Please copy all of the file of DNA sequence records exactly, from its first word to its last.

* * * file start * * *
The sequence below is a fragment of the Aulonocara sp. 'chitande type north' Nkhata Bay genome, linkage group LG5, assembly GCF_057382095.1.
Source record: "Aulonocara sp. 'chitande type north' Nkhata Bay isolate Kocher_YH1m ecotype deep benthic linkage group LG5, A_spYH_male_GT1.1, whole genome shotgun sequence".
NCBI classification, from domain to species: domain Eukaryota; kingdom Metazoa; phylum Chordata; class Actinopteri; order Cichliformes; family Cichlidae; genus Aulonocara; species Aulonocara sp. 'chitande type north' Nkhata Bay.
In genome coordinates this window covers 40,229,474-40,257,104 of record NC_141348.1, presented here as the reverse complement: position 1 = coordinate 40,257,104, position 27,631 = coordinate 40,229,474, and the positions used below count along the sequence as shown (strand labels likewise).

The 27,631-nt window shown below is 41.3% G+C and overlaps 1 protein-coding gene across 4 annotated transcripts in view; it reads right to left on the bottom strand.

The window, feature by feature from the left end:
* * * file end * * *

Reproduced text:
The sequence below is a fragment of the Aulonocara sp. 'chitande type north' Nkhata Bay genome, linkage group LG5, assembly GCF_057382095.1.
Source record: "Aulonocara sp. 'chitande type north' Nkhata Bay isolate Kocher_YH1m ecotype deep benthic linkage group LG5, A_spYH_male_GT1.1, whole genome shotgun sequence".
NCBI classification, from domain to species: domain Eukaryota; kingdom Metazoa; phylum Chordata; class Actinopteri; order Cichliformes; family Cichlidae; genus Aulonocara; species Aulonocara sp. 'chitande type north' Nkhata Bay.
In genome coordinates this window covers 40,229,474-40,257,104 of record NC_141348.1, presented here as the reverse complement: position 1 = coordinate 40,257,104, position 27,631 = coordinate 40,229,474, and the positions used below count along the sequence as shown (strand labels likewise).

The 27,631-nt window shown below is 41.3% G+C and overlaps 1 protein-coding gene across 4 annotated transcripts in view; it reads right to left on the bottom strand.

The window, feature by feature from the left end: